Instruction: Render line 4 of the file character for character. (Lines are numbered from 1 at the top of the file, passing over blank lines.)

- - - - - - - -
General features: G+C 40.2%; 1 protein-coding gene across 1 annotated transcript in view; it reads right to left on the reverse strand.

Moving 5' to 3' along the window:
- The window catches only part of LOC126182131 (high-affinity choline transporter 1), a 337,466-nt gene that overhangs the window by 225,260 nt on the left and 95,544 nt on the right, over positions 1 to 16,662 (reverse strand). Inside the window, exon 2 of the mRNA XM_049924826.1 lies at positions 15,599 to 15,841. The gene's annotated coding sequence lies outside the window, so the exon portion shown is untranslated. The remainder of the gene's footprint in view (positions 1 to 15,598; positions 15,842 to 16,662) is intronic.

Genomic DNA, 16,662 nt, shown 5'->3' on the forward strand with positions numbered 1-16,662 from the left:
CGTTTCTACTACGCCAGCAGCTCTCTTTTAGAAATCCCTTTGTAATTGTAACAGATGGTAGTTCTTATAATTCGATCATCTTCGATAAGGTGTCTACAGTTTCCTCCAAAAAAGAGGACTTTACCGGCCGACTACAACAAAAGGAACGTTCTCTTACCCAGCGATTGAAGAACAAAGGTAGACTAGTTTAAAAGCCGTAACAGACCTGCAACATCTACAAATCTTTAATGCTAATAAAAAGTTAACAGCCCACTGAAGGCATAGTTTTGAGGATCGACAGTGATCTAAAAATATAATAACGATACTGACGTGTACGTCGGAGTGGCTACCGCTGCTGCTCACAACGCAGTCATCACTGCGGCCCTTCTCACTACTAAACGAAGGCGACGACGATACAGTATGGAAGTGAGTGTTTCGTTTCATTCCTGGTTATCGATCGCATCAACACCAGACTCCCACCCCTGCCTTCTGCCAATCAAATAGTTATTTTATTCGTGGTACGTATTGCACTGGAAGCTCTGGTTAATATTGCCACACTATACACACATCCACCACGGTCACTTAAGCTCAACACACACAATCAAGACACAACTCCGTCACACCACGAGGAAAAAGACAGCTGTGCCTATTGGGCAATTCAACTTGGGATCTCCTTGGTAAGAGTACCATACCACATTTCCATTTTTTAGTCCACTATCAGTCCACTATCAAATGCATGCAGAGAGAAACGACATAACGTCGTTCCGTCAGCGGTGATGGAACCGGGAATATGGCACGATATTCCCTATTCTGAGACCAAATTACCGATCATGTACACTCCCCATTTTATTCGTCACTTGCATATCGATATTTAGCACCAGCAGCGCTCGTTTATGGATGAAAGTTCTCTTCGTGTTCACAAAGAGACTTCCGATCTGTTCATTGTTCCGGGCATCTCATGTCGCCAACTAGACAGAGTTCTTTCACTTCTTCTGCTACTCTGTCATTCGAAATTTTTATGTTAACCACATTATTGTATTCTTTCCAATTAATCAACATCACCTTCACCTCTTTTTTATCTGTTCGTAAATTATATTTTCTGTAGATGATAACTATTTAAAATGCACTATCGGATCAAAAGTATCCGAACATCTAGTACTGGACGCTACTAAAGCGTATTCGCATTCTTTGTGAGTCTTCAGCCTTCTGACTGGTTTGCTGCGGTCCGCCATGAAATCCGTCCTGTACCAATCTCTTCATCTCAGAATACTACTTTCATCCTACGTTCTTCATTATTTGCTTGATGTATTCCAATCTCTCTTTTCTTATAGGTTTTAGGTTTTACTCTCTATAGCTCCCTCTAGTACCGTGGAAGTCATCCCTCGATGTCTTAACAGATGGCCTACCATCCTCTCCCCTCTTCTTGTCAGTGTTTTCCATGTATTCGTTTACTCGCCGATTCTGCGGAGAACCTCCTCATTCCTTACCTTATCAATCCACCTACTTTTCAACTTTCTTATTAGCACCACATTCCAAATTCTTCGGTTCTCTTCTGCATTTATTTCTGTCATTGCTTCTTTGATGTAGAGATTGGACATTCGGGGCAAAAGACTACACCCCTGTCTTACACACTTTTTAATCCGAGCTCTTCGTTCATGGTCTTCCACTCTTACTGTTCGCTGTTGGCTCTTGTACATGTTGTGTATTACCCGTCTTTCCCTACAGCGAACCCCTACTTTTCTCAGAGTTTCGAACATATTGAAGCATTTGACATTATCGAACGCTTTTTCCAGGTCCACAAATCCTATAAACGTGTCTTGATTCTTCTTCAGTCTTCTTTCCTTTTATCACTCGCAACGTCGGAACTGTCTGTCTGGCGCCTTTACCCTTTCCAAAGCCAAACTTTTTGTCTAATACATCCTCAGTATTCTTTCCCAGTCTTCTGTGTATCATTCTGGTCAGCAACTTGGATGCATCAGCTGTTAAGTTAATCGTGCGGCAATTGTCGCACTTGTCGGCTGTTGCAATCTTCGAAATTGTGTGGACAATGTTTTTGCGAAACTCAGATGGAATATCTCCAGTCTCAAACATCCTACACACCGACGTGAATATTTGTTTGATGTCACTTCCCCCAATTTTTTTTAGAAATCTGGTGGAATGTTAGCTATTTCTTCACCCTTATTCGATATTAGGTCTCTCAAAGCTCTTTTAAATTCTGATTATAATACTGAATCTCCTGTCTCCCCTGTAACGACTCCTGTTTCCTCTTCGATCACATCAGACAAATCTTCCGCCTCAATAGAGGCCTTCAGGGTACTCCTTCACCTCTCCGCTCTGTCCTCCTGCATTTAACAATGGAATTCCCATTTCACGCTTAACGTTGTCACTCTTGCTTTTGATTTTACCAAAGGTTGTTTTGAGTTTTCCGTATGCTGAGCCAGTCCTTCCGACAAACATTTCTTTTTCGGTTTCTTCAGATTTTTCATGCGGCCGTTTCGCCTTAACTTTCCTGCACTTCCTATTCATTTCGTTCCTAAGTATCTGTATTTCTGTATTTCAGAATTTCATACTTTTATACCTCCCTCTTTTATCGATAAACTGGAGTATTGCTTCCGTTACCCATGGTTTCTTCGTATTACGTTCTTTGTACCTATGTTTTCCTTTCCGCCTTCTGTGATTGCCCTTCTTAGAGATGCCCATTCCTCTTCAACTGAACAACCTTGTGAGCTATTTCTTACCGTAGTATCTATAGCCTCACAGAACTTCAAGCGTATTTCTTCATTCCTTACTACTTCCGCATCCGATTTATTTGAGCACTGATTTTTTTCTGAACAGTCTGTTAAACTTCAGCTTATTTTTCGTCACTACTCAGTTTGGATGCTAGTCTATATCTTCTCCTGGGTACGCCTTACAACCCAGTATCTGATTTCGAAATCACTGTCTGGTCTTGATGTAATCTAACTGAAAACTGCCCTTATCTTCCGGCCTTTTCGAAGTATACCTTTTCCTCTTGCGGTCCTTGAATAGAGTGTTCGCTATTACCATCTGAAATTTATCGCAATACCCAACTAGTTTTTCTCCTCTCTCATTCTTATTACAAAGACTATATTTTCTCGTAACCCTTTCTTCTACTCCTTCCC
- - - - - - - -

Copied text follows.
Genomic DNA, 16,662 nt, shown 5'->3' on the forward strand with positions numbered 1-16,662 from the left: